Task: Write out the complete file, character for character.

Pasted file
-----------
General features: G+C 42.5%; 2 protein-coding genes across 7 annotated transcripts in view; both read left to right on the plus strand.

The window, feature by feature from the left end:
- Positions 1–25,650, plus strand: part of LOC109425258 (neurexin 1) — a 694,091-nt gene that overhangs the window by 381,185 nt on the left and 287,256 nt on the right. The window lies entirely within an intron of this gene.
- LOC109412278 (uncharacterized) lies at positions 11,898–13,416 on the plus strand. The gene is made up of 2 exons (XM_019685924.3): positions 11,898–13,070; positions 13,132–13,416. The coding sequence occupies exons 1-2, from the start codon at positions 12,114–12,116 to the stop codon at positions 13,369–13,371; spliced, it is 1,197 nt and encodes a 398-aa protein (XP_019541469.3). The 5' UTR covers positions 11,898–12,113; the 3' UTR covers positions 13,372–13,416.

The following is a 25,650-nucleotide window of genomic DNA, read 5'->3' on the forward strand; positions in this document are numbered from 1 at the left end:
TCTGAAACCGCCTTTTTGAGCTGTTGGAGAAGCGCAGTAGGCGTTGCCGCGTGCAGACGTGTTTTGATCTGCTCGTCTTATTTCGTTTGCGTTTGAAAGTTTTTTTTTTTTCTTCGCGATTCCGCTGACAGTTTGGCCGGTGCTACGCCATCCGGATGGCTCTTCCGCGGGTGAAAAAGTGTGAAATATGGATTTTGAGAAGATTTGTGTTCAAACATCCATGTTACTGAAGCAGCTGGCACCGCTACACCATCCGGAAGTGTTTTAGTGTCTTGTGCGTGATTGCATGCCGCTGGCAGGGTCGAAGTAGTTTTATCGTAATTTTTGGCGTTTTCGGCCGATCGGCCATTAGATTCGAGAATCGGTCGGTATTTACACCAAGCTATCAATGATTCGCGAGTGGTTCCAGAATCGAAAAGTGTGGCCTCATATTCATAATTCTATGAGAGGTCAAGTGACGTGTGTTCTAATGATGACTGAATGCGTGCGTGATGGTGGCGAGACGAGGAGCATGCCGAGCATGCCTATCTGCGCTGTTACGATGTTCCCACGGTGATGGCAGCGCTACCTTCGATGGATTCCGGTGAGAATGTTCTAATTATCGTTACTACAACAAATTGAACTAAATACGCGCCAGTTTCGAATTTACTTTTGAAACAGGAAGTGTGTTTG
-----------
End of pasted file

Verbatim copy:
General features: G+C 42.5%; 2 protein-coding genes across 7 annotated transcripts in view; both read left to right on the plus strand.

The window, feature by feature from the left end:
- Positions 1–25,650, plus strand: part of LOC109425258 (neurexin 1) — a 694,091-nt gene that overhangs the window by 381,185 nt on the left and 287,256 nt on the right. The window lies entirely within an intron of this gene.
- LOC109412278 (uncharacterized) lies at positions 11,898–13,416 on the plus strand. The gene is made up of 2 exons (XM_019685924.3): positions 11,898–13,070; positions 13,132–13,416. The coding sequence occupies exons 1-2, from the start codon at positions 12,114–12,116 to the stop codon at positions 13,369–13,371; spliced, it is 1,197 nt and encodes a 398-aa protein (XP_019541469.3). The 5' UTR covers positions 11,898–12,113; the 3' UTR covers positions 13,372–13,416.

The following is a 25,650-nucleotide window of genomic DNA, read 5'->3' on the forward strand; positions in this document are numbered from 1 at the left end:
TCTGAAACCGCCTTTTTGAGCTGTTGGAGAAGCGCAGTAGGCGTTGCCGCGTGCAGACGTGTTTTGATCTGCTCGTCTTATTTCGTTTGCGTTTGAAAGTTTTTTTTTTTTCTTCGCGATTCCGCTGACAGTTTGGCCGGTGCTACGCCATCCGGATGGCTCTTCCGCGGGTGAAAAAGTGTGAAATATGGATTTTGAGAAGATTTGTGTTCAAACATCCATGTTACTGAAGCAGCTGGCACCGCTACACCATCCGGAAGTGTTTTAGTGTCTTGTGCGTGATTGCATGCCGCTGGCAGGGTCGAAGTAGTTTTATCGTAATTTTTGGCGTTTTCGGCCGATCGGCCATTAGATTCGAGAATCGGTCGGTATTTACACCAAGCTATCAATGATTCGCGAGTGGTTCCAGAATCGAAAAGTGTGGCCTCATATTCATAATTCTATGAGAGGTCAAGTGACGTGTGTTCTAATGATGACTGAATGCGTGCGTGATGGTGGCGAGACGAGGAGCATGCCGAGCATGCCTATCTGCGCTGTTACGATGTTCCCACGGTGATGGCAGCGCTACCTTCGATGGATTCCGGTGAGAATGTTCTAATTATCGTTACTACAACAAATTGAACTAAATACGCGCCAGTTTCGAATTTACTTTTGAAACAGGAAGTGTGTTTG